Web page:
ST. PAUL – St. Louis County School District’s failure to include a notice that contracts with contractors must be public — a legal requirement — provided a loophole for Johnson Controls Inc. to keep information private, according to the Minnesota Supreme Court. The ruling, issued on Wednesday, was unanimous although two of the justices differed with some portions of the decision.
“The government is required to provide clear notice in contracts for the performance of a government function that a private business performing such a function is subject to the requirements of the Data Practices Act and that the businesses must comply with those requirements as if it were a government entity,” Chief Justice Lorie Gildea stated in the ruling. Because the school district did not provide such notice, Gildea continued, JCI was not required to release the materials.
Gildea did not challenge the Appeals Court’s ruling that JCI was engaged in a government function, but said the district’s failure to include a notice was the reason the materials requested were not public.
Justices Alan Page and Wilhelmina Wright disagreed with the court’s conclusion, but said JCI was not required to turn over the requested data. They argued that JCI had not contracted with the district to perform a government function, a position that conflicts with past rulings by the Court of Appeals and the Supreme Court’s most recent majority ruling.
The Timberjay filed suit after JCI refused to provide a copy of the architectural contract and other related documents on a $78.8 million restructuring project for the district.
Timberjay publisher Marshall Helmberger said in the past, the public notice has been implied even if it wasn’t included in contracts. That was also the opinion of the Court of Appeals and Department of Administration, which ruled that JCI had to provide the materials that the Timberjay requested.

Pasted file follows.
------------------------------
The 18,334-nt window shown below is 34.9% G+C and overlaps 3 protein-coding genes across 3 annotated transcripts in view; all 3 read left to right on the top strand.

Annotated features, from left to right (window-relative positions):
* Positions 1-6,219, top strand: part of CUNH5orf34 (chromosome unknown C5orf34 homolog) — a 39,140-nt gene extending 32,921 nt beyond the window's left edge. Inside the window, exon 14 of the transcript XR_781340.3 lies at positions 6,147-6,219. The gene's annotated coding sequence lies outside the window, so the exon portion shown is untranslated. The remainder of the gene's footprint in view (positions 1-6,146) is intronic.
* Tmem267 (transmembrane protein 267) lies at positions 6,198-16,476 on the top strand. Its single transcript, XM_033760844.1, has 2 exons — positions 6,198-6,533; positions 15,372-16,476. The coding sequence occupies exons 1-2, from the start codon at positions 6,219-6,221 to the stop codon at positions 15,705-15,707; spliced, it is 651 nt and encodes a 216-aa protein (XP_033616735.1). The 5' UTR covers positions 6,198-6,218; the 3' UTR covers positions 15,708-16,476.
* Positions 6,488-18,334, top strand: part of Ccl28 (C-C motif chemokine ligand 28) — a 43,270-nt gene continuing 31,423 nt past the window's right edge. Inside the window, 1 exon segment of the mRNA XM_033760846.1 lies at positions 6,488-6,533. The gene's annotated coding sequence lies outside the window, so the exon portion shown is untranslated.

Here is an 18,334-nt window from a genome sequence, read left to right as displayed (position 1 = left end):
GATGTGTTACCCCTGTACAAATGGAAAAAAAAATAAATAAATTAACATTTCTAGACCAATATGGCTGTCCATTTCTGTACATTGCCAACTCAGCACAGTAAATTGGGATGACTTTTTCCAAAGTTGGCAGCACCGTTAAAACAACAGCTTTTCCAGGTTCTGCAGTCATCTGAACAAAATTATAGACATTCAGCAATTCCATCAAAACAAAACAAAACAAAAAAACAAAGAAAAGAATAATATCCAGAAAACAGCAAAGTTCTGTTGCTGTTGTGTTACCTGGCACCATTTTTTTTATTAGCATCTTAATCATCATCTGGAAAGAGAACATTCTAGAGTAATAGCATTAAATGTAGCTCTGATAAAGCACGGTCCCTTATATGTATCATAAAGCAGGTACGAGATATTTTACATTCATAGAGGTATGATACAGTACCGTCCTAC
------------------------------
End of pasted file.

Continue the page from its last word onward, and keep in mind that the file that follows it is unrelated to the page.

“But the Supreme Court disagreed and said it had to be included because no other provisions in the Data Practices Act applied to private companies,” said Helmberger.
Attorney Mark Anfinson, who represented the Timberjay in the dispute, said the ruling puts the public and media on alert to ensure that disclosure provisions are included when public bodies sign contracts with private contractors. He said state contracts routinely include such language, but smaller governmental entities, such as school districts and cities, sometimes fail to abide by the law, and overlook the contract provision. That’s what happened in the case of JCI, and it has allowed the company to escape the reach of the state’s data practices law.
“If the lack of notice alone is enough to excuse, who’s going to write it into a contract?” he asked. “It’s companies like JCI that draw them up.”
Both Helmberger and Anfinson said keeping the public in the dark on contracts hampers an ability to hold officials accountable.
“The point here is this decision could seriously reduce the ability of citizens to monitor government contracting,” said Anfinson. He noted that public contracts regularly entails billions in taxpayer money every year, which makes it critical for the public to maintain access to key details.
Helmberger said that’s why public watchdogs will need to do more to ensure that governmental bodies comply with the notice provision required under the law. He suggested the Legislature also consider adopting some form of penalty for public bodies that fail to abide by this provision of the law in their public contracts.
“Without some kind of penalty it’s too easy for these smaller boards or councils to ignore the law,” said Helmberger.